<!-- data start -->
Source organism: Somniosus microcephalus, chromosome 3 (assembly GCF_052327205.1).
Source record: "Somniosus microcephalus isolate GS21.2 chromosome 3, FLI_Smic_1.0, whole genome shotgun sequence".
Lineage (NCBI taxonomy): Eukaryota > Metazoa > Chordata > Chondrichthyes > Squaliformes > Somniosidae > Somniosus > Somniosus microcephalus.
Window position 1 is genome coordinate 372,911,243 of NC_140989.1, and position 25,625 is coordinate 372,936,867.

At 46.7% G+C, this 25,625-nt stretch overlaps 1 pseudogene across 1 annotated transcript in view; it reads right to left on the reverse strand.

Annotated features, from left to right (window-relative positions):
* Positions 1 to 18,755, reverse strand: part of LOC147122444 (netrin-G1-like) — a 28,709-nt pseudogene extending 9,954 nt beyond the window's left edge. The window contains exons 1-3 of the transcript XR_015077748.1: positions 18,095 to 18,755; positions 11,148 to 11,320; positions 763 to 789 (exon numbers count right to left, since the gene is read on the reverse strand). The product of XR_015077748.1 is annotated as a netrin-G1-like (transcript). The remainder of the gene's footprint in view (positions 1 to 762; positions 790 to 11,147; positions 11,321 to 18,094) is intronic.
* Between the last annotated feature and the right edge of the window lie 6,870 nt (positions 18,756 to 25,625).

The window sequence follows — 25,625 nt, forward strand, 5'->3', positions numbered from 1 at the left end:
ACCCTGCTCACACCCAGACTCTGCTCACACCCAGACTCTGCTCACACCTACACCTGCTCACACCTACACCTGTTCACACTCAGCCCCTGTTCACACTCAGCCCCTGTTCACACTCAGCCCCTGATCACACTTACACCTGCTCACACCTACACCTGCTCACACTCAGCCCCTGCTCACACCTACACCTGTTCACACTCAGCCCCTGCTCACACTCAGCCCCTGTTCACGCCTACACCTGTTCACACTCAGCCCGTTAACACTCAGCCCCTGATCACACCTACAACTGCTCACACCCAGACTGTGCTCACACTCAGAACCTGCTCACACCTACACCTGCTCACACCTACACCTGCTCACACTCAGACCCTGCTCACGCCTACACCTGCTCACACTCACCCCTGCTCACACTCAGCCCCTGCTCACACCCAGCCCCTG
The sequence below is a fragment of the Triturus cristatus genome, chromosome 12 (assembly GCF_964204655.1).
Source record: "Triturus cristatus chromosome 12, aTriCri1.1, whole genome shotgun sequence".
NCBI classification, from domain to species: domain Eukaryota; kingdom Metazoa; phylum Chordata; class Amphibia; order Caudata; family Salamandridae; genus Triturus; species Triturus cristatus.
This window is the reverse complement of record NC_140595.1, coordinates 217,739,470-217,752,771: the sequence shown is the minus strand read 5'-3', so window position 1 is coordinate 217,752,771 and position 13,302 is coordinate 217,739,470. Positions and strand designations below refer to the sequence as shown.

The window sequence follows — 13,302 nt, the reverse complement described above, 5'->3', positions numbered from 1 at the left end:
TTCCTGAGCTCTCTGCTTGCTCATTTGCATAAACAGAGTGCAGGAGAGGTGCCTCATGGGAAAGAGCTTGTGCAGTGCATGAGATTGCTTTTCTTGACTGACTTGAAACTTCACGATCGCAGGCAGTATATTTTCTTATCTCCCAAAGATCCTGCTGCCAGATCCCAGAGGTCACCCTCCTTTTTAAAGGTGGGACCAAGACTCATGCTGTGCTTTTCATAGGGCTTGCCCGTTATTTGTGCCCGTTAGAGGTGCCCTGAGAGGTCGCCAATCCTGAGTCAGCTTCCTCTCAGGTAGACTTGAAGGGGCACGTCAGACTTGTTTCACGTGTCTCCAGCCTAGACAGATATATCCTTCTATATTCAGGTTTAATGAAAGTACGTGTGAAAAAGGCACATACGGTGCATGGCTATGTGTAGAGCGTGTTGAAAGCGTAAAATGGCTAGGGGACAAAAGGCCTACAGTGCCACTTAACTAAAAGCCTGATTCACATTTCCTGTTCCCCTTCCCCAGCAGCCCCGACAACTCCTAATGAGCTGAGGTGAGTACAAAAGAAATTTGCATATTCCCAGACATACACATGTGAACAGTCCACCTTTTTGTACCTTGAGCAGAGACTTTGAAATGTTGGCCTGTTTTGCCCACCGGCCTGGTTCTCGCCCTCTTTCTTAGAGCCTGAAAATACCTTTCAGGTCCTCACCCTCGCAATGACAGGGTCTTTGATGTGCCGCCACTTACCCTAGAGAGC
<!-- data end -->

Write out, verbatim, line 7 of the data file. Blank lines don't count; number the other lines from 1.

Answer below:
* Positions 1 to 18,755, reverse strand: part of LOC147122444 (netrin-G1-like) — a 28,709-nt pseudogene extending 9,954 nt beyond the window's left edge. The window contains exons 1-3 of the transcript XR_015077748.1: positions 18,095 to 18,755; positions 11,148 to 11,320; positions 763 to 789 (exon numbers count right to left, since the gene is read on the reverse strand). The product of XR_015077748.1 is annotated as a netrin-G1-like (transcript). The remainder of the gene's footprint in view (positions 1 to 762; positions 790 to 11,147; positions 11,321 to 18,094) is intronic.